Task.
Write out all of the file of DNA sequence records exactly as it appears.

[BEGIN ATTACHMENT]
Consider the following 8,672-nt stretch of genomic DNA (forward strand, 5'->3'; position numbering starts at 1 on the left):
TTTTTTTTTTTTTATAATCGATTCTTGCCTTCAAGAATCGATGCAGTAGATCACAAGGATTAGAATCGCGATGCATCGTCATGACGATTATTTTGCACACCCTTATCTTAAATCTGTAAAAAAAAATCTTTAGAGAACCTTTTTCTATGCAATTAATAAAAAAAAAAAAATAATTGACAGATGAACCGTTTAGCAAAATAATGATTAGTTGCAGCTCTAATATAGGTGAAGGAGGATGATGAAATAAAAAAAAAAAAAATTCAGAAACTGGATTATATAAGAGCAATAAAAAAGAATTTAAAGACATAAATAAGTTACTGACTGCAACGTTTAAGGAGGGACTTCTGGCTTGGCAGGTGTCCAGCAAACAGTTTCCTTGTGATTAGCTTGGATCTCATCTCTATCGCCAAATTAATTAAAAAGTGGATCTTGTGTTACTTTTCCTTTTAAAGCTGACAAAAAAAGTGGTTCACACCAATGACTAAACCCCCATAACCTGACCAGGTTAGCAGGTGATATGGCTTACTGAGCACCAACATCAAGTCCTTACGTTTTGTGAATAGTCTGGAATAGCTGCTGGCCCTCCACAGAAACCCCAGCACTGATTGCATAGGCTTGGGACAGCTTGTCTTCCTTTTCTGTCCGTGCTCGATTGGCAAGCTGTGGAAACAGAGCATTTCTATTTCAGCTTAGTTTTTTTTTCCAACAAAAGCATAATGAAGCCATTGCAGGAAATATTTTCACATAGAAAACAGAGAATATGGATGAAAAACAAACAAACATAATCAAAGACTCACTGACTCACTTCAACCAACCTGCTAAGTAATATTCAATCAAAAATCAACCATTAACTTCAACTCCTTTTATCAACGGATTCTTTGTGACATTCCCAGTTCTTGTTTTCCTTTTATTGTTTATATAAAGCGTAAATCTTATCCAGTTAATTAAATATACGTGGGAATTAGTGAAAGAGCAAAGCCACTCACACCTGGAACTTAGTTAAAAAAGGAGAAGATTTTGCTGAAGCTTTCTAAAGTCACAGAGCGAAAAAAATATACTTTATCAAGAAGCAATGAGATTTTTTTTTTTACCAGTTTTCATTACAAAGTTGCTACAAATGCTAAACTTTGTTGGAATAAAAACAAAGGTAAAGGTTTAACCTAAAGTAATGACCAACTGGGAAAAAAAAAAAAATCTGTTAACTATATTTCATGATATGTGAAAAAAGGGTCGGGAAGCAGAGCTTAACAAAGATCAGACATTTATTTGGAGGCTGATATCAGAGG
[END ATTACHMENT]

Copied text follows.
Consider the following 8,672-nt stretch of genomic DNA (forward strand, 5'->3'; position numbering starts at 1 on the left):
TTTTTTTTTTTTTATAATCGATTCTTGCCTTCAAGAATCGATGCAGTAGATCACAAGGATTAGAATCGCGATGCATCGTCATGACGATTATTTTGCACACCCTTATCTTAAATCTGTAAAAAAAAATCTTTAGAGAACCTTTTTCTATGCAATTAATAAAAAAAAAAAAATAATTGACAGATGAACCGTTTAGCAAAATAATGATTAGTTGCAGCTCTAATATAGGTGAAGGAGGATGATGAAATAAAAAAAAAAAAAATTCAGAAACTGGATTATATAAGAGCAATAAAAAAGAATTTAAAGACATAAATAAGTTACTGACTGCAACGTTTAAGGAGGGACTTCTGGCTTGGCAGGTGTCCAGCAAACAGTTTCCTTGTGATTAGCTTGGATCTCATCTCTATCGCCAAATTAATTAAAAAGTGGATCTTGTGTTACTTTTCCTTTTAAAGCTGACAAAAAAAGTGGTTCACACCAATGACTAAACCCCCATAACCTGACCAGGTTAGCAGGTGATATGGCTTACTGAGCACCAACATCAAGTCCTTACGTTTTGTGAATAGTCTGGAATAGCTGCTGGCCCTCCACAGAAACCCCAGCACTGATTGCATAGGCTTGGGACAGCTTGTCTTCCTTTTCTGTCCGTGCTCGATTGGCAAGCTGTGGAAACAGAGCATTTCTATTTCAGCTTAGTTTTTTTTTCCAACAAAAGCATAATGAAGCCATTGCAGGAAATATTTTCACATAGAAAACAGAGAATATGGATGAAAAACAAACAAACATAATCAAAGACTCACTGACTCACTTCAACCAACCTGCTAAGTAATATTCAATCAAAAATCAACCATTAACTTCAACTCCTTTTATCAACGGATTCTTTGTGACATTCCCAGTTCTTGTTTTCCTTTTATTGTTTATATAAAGCGTAAATCTTATCCAGTTAATTAAATATACGTGGGAATTAGTGAAAGAGCAAAGCCACTCACACCTGGAACTTAGTTAAAAAAGGAGAAGATTTTGCTGAAGCTTTCTAAAGTCACAGAGCGAAAAAAATATACTTTATCAAGAAGCAATGAGATTTTTTTTTTTACCAGTTTTCATTACAAAGTTGCTACAAATGCTAAACTTTGTTGGAATAAAAACAAAGGTAAAGGTTTAACCTAAAGTAATGACCAACTGGGAAAAAAAAAAAAATCTGTTAACTATATTTCATGATATGTGAAAAAAGGGTCGGGAAGCAGAGCTTAACAAAGATCAGACATTTATTTGGAGGCTGATATCAGAGG